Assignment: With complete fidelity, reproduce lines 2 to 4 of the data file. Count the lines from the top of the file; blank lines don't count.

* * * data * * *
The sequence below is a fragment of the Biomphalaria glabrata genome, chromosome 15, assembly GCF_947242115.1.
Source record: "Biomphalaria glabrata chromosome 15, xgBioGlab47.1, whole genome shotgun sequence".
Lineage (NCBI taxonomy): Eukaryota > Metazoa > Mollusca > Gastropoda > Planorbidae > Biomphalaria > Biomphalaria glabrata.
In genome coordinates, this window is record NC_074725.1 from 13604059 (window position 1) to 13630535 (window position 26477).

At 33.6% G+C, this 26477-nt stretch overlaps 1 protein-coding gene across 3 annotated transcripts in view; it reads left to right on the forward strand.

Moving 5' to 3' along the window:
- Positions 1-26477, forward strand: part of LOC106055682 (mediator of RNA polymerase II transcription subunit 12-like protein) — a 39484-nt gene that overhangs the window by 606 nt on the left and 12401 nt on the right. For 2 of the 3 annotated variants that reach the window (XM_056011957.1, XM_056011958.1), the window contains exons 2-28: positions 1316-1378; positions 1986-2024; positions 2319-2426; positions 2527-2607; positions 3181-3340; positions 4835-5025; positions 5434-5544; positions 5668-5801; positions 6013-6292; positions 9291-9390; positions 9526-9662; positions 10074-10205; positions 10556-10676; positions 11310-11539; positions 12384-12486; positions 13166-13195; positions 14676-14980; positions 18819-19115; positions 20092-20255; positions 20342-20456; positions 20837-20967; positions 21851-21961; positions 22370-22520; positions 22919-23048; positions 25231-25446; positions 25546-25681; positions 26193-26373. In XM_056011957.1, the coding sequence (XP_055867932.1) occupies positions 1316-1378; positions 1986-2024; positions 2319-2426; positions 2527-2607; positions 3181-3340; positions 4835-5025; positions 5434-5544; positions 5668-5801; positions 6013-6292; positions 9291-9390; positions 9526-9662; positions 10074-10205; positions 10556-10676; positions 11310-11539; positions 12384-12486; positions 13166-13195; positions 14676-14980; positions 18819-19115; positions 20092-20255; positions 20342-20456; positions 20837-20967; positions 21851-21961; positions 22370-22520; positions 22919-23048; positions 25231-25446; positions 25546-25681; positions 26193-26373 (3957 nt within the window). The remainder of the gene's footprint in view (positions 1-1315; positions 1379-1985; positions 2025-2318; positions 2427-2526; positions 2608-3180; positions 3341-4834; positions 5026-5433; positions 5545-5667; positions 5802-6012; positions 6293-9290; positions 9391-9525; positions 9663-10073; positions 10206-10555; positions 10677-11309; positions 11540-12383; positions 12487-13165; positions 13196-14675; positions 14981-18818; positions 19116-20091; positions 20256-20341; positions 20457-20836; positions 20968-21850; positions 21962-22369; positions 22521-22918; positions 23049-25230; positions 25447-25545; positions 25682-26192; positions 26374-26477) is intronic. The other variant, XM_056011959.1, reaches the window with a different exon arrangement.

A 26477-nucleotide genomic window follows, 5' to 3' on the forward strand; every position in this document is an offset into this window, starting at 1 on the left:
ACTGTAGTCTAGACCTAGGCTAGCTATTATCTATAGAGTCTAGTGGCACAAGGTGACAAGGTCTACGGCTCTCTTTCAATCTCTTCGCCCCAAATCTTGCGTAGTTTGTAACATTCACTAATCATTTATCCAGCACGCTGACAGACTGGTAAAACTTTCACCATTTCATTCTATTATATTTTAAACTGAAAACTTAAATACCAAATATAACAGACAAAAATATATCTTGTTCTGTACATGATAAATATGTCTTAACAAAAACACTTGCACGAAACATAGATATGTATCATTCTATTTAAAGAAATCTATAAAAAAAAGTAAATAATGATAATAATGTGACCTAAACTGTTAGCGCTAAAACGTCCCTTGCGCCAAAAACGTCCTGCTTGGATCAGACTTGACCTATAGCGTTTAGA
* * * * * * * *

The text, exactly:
Source record: "Biomphalaria glabrata chromosome 15, xgBioGlab47.1, whole genome shotgun sequence".
Lineage (NCBI taxonomy): Eukaryota > Metazoa > Mollusca > Gastropoda > Planorbidae > Biomphalaria > Biomphalaria glabrata.
In genome coordinates, this window is record NC_074725.1 from 13604059 (window position 1) to 13630535 (window position 26477).